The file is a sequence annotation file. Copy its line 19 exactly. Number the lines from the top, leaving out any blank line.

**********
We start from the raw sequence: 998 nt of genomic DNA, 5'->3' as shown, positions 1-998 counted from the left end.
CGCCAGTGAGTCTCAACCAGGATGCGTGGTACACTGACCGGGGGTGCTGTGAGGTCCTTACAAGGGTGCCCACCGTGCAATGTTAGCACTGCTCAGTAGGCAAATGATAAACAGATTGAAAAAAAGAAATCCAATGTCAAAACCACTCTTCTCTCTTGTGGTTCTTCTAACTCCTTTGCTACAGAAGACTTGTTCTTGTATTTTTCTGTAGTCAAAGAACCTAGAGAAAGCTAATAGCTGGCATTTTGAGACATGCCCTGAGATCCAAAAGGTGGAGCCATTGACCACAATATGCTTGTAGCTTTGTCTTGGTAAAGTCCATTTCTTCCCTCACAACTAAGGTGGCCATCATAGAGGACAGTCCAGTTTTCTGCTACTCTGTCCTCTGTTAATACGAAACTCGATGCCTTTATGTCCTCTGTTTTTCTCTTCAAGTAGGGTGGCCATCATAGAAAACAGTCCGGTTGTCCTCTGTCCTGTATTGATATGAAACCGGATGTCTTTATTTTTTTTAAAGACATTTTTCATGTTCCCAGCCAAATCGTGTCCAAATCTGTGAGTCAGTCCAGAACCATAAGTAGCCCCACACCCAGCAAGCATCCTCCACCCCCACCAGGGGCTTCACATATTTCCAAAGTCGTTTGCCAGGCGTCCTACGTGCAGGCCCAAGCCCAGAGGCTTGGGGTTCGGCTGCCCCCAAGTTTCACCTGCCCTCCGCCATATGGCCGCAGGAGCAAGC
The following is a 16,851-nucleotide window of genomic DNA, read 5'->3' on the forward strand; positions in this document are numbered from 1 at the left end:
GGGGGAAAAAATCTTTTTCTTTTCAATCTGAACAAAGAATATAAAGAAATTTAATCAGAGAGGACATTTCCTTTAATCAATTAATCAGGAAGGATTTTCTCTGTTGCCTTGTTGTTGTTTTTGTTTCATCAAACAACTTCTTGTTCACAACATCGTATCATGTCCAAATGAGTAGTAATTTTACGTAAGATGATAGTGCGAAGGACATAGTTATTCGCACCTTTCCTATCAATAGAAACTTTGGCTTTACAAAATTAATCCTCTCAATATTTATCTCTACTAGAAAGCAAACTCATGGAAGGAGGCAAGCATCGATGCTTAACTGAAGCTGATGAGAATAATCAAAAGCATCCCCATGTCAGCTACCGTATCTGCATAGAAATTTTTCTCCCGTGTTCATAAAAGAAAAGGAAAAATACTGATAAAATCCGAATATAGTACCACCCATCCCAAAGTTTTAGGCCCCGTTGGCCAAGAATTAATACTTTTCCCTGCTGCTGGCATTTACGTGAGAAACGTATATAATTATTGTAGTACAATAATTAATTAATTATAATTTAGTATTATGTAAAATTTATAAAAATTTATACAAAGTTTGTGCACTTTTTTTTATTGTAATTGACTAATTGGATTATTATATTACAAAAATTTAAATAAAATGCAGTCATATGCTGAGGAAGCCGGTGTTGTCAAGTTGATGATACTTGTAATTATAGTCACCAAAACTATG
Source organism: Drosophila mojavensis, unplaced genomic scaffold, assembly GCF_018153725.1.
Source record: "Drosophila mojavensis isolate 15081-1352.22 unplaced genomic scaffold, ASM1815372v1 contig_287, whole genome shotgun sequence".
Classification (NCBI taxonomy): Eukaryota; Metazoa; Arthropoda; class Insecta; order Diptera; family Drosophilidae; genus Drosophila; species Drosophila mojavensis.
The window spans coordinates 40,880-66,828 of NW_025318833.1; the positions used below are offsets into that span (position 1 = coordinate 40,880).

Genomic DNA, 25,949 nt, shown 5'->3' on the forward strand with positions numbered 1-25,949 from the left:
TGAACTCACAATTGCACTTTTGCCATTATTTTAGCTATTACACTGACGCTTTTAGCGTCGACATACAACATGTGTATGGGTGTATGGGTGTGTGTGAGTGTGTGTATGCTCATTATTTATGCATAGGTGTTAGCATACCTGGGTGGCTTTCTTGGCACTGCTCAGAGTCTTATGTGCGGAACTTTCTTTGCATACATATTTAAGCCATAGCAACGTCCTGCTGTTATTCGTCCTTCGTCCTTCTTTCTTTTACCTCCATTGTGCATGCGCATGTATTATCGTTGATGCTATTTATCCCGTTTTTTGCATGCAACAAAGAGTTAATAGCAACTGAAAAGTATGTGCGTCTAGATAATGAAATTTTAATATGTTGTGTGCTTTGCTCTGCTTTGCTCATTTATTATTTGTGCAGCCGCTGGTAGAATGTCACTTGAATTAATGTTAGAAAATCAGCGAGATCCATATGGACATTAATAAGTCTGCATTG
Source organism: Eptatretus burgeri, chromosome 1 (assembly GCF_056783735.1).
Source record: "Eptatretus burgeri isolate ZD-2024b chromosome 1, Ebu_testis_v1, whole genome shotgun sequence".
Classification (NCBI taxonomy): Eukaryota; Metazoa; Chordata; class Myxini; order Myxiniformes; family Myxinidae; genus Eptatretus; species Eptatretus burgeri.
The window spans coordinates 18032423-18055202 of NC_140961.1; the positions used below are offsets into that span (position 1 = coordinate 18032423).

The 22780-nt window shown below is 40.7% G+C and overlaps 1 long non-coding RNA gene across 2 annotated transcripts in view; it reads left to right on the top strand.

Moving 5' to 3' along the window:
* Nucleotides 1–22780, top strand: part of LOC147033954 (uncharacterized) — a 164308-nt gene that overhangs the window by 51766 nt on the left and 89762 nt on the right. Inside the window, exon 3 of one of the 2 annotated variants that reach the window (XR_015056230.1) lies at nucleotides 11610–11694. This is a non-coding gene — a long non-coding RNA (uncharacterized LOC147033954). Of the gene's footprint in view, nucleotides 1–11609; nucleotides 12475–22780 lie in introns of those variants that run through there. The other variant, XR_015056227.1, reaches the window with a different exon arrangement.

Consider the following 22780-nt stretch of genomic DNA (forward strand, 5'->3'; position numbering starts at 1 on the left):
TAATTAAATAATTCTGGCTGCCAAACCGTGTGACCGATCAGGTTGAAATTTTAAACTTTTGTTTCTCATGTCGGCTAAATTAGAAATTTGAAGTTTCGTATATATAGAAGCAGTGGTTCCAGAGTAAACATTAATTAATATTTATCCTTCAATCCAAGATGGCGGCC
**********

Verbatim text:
TAATTAAATAATTCTGGCTGCCAAACCGTGTGACCGATCAGGTTGAAATTTTAAACTTTTGTTTCTCATGTCGGCTAAATTAGAAATTTGAAGTTTCGTATATATAGAAGCAGTGGTTCCAGAGTAAACATTAATTAATATTTATCCTTCAATCCAAGATGGCGGCC